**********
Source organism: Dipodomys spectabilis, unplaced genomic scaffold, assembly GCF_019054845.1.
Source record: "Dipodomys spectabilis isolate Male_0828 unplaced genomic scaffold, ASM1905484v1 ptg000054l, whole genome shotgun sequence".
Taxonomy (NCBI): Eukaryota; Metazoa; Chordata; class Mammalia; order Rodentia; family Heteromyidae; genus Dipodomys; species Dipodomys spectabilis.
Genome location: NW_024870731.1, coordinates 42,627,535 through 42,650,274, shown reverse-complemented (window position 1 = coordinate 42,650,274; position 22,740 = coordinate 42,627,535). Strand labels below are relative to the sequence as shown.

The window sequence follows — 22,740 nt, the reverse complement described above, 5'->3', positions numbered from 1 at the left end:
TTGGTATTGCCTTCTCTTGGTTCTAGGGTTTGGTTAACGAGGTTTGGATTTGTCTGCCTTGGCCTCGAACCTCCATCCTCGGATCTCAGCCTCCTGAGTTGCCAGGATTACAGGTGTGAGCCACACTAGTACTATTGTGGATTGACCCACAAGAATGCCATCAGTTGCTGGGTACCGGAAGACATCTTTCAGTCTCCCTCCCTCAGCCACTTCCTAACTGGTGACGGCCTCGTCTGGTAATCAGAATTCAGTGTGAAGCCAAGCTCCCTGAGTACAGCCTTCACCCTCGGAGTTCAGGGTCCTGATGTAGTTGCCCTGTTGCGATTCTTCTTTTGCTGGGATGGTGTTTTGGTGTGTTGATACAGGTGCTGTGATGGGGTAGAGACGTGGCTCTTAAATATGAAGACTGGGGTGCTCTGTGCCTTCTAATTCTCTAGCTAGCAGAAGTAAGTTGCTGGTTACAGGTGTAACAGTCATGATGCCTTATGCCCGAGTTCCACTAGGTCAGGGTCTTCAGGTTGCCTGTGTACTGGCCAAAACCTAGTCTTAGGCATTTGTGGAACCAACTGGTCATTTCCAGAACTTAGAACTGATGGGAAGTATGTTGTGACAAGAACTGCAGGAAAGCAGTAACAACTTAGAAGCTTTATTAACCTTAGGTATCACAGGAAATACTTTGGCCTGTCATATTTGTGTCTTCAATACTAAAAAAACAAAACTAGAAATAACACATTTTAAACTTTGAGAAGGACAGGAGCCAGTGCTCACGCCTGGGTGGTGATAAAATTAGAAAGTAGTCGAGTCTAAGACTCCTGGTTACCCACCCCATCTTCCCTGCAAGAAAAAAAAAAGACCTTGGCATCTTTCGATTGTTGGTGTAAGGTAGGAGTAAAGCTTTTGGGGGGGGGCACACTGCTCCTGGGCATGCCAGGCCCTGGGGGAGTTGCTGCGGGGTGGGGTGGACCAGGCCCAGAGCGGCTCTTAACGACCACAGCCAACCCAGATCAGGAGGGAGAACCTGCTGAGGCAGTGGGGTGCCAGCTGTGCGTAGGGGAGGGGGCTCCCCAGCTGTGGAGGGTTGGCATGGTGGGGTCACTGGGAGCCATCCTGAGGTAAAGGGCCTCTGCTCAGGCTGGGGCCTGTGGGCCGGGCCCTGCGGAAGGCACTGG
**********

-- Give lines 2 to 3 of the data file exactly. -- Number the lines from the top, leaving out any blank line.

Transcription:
Source record: "Dipodomys spectabilis isolate Male_0828 unplaced genomic scaffold, ASM1905484v1 ptg000054l, whole genome shotgun sequence".
Taxonomy (NCBI): Eukaryota; Metazoa; Chordata; class Mammalia; order Rodentia; family Heteromyidae; genus Dipodomys; species Dipodomys spectabilis.